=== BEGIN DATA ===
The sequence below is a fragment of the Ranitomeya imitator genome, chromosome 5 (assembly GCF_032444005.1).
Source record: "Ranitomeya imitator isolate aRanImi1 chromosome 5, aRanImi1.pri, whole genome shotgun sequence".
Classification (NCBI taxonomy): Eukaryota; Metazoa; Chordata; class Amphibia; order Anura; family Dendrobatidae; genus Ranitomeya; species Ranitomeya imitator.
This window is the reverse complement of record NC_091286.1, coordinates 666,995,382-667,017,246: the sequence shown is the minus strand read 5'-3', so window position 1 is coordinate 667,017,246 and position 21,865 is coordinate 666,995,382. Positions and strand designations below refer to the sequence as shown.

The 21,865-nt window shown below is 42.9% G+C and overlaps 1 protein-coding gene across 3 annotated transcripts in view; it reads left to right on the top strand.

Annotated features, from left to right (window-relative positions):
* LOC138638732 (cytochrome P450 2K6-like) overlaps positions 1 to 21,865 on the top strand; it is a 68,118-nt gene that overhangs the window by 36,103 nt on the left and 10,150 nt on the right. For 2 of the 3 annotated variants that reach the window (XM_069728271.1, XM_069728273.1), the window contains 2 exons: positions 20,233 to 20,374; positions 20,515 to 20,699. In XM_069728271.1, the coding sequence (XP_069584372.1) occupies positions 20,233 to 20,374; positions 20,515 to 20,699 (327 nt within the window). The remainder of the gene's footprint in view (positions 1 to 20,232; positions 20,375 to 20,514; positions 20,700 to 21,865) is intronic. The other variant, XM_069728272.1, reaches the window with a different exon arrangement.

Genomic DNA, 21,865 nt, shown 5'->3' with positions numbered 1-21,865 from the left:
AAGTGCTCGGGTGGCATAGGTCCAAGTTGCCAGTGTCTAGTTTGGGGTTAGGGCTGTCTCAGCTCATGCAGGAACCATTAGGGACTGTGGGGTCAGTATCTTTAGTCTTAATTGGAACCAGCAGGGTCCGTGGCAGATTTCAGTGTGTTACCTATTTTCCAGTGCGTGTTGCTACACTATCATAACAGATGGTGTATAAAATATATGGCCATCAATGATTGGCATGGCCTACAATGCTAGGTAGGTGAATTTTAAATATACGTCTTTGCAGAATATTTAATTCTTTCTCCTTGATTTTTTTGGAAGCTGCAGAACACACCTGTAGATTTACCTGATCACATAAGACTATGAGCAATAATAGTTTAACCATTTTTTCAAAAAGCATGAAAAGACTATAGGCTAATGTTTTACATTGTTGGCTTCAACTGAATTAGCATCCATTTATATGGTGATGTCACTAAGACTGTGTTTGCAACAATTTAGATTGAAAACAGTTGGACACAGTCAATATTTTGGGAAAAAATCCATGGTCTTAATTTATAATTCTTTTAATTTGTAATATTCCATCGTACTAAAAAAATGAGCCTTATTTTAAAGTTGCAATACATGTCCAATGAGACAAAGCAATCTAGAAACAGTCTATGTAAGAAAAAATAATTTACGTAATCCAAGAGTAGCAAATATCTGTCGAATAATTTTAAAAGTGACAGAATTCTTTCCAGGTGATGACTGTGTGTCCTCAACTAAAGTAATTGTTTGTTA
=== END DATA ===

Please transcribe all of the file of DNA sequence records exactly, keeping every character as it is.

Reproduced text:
The sequence below is a fragment of the Ranitomeya imitator genome, chromosome 5 (assembly GCF_032444005.1).
Source record: "Ranitomeya imitator isolate aRanImi1 chromosome 5, aRanImi1.pri, whole genome shotgun sequence".
Classification (NCBI taxonomy): Eukaryota; Metazoa; Chordata; class Amphibia; order Anura; family Dendrobatidae; genus Ranitomeya; species Ranitomeya imitator.
This window is the reverse complement of record NC_091286.1, coordinates 666,995,382-667,017,246: the sequence shown is the minus strand read 5'-3', so window position 1 is coordinate 667,017,246 and position 21,865 is coordinate 666,995,382. Positions and strand designations below refer to the sequence as shown.

The 21,865-nt window shown below is 42.9% G+C and overlaps 1 protein-coding gene across 3 annotated transcripts in view; it reads left to right on the top strand.

Annotated features, from left to right (window-relative positions):
* LOC138638732 (cytochrome P450 2K6-like) overlaps positions 1 to 21,865 on the top strand; it is a 68,118-nt gene that overhangs the window by 36,103 nt on the left and 10,150 nt on the right. For 2 of the 3 annotated variants that reach the window (XM_069728271.1, XM_069728273.1), the window contains 2 exons: positions 20,233 to 20,374; positions 20,515 to 20,699. In XM_069728271.1, the coding sequence (XP_069584372.1) occupies positions 20,233 to 20,374; positions 20,515 to 20,699 (327 nt within the window). The remainder of the gene's footprint in view (positions 1 to 20,232; positions 20,375 to 20,514; positions 20,700 to 21,865) is intronic. The other variant, XM_069728272.1, reaches the window with a different exon arrangement.

Genomic DNA, 21,865 nt, shown 5'->3' with positions numbered 1-21,865 from the left:
AAGTGCTCGGGTGGCATAGGTCCAAGTTGCCAGTGTCTAGTTTGGGGTTAGGGCTGTCTCAGCTCATGCAGGAACCATTAGGGACTGTGGGGTCAGTATCTTTAGTCTTAATTGGAACCAGCAGGGTCCGTGGCAGATTTCAGTGTGTTACCTATTTTCCAGTGCGTGTTGCTACACTATCATAACAGATGGTGTATAAAATATATGGCCATCAATGATTGGCATGGCCTACAATGCTAGGTAGGTGAATTTTAAATATACGTCTTTGCAGAATATTTAATTCTTTCTCCTTGATTTTTTTGGAAGCTGCAGAACACACCTGTAGATTTACCTGATCACATAAGACTATGAGCAATAATAGTTTAACCATTTTTTCAAAAAGCATGAAAAGACTATAGGCTAATGTTTTACATTGTTGGCTTCAACTGAATTAGCATCCATTTATATGGTGATGTCACTAAGACTGTGTTTGCAACAATTTAGATTGAAAACAGTTGGACACAGTCAATATTTTGGGAAAAAATCCATGGTCTTAATTTATAATTCTTTTAATTTGTAATATTCCATCGTACTAAAAAAATGAGCCTTATTTTAAAGTTGCAATACATGTCCAATGAGACAAAGCAATCTAGAAACAGTCTATGTAAGAAAAAATAATTTACGTAATCCAAGAGTAGCAAATATCTGTCGAATAATTTTAAAAGTGACAGAATTCTTTCCAGGTGATGACTGTGTGTCCTCAACTAAAGTAATTGTTTGTTA